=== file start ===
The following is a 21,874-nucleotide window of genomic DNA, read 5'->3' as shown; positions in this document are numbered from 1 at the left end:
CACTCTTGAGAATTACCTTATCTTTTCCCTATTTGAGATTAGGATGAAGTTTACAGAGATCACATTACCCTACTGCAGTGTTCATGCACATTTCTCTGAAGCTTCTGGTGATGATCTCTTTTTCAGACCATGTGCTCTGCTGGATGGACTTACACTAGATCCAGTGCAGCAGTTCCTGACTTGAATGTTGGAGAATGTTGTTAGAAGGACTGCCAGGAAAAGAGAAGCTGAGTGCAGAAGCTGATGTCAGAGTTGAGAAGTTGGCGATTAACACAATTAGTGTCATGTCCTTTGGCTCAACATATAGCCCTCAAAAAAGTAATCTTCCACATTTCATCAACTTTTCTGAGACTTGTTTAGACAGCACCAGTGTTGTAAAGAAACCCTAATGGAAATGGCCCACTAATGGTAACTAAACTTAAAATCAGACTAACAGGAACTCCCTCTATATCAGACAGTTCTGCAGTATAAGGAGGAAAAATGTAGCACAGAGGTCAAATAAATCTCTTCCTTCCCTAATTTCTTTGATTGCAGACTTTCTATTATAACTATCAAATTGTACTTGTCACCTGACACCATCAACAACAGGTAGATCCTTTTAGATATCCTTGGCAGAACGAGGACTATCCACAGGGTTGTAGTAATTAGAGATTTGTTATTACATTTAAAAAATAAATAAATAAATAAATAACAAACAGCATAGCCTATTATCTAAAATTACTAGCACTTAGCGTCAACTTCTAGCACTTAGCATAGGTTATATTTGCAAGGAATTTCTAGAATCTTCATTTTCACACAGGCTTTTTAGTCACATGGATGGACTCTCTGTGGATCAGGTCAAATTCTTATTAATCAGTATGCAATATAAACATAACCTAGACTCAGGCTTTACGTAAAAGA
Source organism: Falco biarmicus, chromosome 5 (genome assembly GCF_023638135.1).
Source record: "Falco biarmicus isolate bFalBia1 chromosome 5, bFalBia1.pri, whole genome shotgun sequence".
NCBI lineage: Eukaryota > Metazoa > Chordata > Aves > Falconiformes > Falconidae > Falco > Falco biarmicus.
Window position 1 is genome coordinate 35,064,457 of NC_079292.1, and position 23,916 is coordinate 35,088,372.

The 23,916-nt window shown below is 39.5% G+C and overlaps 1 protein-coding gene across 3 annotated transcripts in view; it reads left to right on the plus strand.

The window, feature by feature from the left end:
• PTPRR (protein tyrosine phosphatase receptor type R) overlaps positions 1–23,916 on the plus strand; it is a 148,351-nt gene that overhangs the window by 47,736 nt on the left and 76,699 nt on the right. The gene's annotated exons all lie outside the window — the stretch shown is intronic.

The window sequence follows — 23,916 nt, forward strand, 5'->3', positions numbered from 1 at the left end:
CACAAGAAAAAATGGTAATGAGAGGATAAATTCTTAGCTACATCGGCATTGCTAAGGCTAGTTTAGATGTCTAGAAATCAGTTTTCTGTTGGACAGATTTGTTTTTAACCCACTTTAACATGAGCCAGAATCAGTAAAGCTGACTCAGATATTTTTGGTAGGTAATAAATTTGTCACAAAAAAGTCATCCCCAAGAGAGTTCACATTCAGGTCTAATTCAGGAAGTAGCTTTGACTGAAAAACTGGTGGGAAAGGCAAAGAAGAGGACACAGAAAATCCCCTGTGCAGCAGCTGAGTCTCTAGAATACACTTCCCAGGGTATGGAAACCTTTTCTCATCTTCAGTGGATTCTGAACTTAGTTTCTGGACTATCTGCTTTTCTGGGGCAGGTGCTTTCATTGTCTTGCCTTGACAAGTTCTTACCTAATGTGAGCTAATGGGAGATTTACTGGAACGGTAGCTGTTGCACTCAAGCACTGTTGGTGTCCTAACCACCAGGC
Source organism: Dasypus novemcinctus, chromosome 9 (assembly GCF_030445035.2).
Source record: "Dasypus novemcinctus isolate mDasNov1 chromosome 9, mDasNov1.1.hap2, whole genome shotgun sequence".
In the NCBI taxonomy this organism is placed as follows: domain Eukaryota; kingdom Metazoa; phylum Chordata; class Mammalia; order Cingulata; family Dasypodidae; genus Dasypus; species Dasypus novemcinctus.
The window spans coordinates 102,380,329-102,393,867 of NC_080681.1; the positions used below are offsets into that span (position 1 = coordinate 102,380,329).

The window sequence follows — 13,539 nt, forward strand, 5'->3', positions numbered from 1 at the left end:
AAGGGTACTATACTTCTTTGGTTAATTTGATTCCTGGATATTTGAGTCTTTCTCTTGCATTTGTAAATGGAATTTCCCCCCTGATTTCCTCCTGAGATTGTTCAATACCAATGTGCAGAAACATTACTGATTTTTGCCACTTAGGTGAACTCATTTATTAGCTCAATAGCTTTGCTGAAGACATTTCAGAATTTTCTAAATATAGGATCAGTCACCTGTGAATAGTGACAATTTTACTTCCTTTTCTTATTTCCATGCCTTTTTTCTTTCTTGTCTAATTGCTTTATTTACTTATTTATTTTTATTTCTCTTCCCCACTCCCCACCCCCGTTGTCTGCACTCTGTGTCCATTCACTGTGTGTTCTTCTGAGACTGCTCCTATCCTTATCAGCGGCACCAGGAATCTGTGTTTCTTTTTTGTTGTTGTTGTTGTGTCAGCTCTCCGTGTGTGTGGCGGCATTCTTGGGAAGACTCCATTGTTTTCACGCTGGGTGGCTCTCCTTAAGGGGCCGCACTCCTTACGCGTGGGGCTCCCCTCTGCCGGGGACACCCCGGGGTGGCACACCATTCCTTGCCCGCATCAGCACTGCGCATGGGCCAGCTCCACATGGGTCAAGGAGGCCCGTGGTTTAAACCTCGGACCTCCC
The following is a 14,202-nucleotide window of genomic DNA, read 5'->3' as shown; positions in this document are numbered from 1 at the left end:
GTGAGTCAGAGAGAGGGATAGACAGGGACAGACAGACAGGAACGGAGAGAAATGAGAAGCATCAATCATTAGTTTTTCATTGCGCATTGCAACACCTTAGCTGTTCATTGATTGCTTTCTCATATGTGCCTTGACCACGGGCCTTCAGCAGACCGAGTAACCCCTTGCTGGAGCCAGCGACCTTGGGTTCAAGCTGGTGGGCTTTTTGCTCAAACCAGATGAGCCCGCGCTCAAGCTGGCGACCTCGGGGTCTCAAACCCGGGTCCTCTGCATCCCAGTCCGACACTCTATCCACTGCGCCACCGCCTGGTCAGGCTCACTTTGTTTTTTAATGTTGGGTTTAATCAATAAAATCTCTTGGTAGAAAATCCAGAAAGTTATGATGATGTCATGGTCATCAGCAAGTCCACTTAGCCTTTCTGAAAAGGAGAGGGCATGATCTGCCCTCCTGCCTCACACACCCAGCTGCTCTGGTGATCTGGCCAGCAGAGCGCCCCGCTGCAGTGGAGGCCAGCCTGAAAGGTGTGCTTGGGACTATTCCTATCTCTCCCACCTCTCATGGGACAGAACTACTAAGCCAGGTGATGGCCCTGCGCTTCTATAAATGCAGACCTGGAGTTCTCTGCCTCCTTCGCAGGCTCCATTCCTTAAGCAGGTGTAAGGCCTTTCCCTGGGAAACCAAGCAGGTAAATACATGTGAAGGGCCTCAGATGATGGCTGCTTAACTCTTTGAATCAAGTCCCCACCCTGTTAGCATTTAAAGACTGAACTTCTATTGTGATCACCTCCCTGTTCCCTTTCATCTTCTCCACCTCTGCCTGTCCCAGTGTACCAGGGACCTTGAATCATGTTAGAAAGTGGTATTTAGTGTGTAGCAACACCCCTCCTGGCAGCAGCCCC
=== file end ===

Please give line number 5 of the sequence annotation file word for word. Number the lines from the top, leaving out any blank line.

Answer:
NCBI lineage: Eukaryota > Metazoa > Chordata > Aves > Falconiformes > Falconidae > Falco > Falco biarmicus.